As I build out my library of GAD literature, it all comes down to the promise of an unknown story, sometimes by an unknown author, based on the back of recommendations I’ve seen from well regarded bloggers or an interesting comment left on some random post. In seeking out these titles to purchase, it’s hard not to get drawn in by the qualities of the actual books themselves – the cover art, the edition, the physical format. Yeah, I could buy some gangly modern day 10×7 copy with dreadful cover art, settle for the generic 1980s printing, pick up the ebook version for a fraction of the price, or splurge for that original hardback with a crinkly dust cover.
For me though, there is one pure form that has no equal. The 7×5 pocket format, typically published between the 1930s-50s. You know what I’m talking about – the Dells, Avons, Pocket Books, and occasional Berkleys or Bantams. The size is perfect. The paper (both cover and page) has the right feel. And then there is the art. I absolutely love the illustrations. There’s something about the style that just connects with me in a way that I can’t describe.
I attempted to put it into words a few weeks ago when I first received my copy of The Frightened Stiff by Kelley Roos. “Isn’t that cover just perfect?” I asked a friend. “Uh, I mean, I guess it’s ok. I don’t really get why you like it so much though. I mean, it’s not bad…”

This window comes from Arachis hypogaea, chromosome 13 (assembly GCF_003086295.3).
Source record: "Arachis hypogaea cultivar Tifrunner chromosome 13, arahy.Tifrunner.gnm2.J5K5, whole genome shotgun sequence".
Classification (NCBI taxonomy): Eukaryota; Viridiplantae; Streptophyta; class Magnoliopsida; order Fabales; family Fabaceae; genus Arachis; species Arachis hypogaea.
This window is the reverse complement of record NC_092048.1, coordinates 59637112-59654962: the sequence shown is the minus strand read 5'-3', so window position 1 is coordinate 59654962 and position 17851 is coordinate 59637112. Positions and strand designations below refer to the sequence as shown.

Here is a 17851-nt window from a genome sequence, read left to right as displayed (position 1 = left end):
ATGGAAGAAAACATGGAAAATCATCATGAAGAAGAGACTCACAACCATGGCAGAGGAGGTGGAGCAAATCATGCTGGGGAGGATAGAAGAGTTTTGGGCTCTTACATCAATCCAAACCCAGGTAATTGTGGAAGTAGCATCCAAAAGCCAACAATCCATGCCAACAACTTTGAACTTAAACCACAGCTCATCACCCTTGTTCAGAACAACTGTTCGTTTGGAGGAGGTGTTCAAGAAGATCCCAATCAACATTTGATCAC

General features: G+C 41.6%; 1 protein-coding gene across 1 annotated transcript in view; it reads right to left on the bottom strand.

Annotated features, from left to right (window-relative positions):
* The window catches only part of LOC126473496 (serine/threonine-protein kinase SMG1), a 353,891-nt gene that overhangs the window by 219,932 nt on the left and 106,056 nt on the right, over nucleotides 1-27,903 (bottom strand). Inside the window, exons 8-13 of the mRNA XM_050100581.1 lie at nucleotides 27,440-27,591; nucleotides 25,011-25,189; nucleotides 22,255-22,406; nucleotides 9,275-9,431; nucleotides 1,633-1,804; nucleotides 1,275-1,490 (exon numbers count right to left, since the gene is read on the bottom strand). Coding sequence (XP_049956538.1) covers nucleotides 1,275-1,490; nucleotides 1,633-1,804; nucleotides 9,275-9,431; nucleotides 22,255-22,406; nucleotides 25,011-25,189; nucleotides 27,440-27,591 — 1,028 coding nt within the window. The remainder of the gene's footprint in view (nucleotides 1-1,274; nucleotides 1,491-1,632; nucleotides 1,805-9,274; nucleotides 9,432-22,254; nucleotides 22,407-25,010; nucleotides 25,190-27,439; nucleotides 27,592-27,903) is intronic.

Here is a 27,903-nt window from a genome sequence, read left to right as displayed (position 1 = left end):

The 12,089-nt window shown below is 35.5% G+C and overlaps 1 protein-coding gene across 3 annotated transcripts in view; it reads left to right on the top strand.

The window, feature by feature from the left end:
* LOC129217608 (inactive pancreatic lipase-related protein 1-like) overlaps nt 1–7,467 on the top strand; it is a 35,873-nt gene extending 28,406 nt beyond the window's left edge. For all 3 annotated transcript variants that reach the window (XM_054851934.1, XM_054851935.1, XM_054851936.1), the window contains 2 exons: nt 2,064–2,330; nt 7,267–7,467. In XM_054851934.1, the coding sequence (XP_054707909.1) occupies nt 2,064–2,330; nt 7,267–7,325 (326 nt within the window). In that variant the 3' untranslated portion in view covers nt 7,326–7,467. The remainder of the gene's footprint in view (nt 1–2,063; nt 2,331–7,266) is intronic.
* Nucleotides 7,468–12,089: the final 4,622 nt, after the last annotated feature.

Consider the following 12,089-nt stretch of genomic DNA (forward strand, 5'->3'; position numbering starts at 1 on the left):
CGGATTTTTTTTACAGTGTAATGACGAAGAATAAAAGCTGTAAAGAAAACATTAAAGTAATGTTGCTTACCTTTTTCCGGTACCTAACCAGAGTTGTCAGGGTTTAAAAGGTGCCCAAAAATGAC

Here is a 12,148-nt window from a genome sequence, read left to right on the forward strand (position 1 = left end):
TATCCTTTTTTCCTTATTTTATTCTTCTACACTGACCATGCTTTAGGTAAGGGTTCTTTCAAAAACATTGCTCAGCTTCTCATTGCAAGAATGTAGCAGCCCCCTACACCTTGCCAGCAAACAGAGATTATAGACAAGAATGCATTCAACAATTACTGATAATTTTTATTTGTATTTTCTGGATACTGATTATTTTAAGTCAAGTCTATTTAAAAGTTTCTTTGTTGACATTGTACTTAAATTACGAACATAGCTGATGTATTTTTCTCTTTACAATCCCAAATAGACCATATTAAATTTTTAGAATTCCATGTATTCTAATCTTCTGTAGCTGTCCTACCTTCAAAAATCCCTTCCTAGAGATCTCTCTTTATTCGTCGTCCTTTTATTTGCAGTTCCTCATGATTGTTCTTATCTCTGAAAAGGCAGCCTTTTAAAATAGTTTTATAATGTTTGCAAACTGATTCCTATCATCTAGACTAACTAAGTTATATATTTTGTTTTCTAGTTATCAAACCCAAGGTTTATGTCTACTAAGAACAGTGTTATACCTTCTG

Sigh. Such is life for us, I guess.
The Frightened Stiff is more than cover art, of course. It’s my first experience with Kelley Roos (a husband/wife writing team), and one I’ve been looking forward to since I first read a review of Sailor Take Warning. A recent comment on one of my posts nudged me towards The Frightened Stiff, and it’s hard to resist cracking into a new acquisition – especially with a cover this good.
The story follows Haila and Jeff Troy as they move into a basement level apartment in Manhattan. Taking a break from decorating their new abode, the couple stops for dinner at a nearby restaurant. Haila is horrified to overhear a man in a phone booth making plans for a rendezvous with an unknown party – at her new address. The next morning finds the mysterious stranger naked and dead in the garden outside of the Troy’s apartment. A key phrase overheard during the phone conversation the night before implies that the killer is an occupant of the apartment building, although I saw this as less than an air tight assumption. The Troys find themselves as suspects in the case, swept up with seven other occupants.
The deceased is identified as Mike Kaufman, the occupant of a top floor apartment. Nobody in the building seems to have ever talked to him, and little is known about who he was. Upon gaining access to Kaufman’s apartment, detectives are startled to find it completely empty – swept clean as if no one had ever lived there. Yet there is testimony by the tenants that the rooms had been seen to be fully furnished on the day of the murder.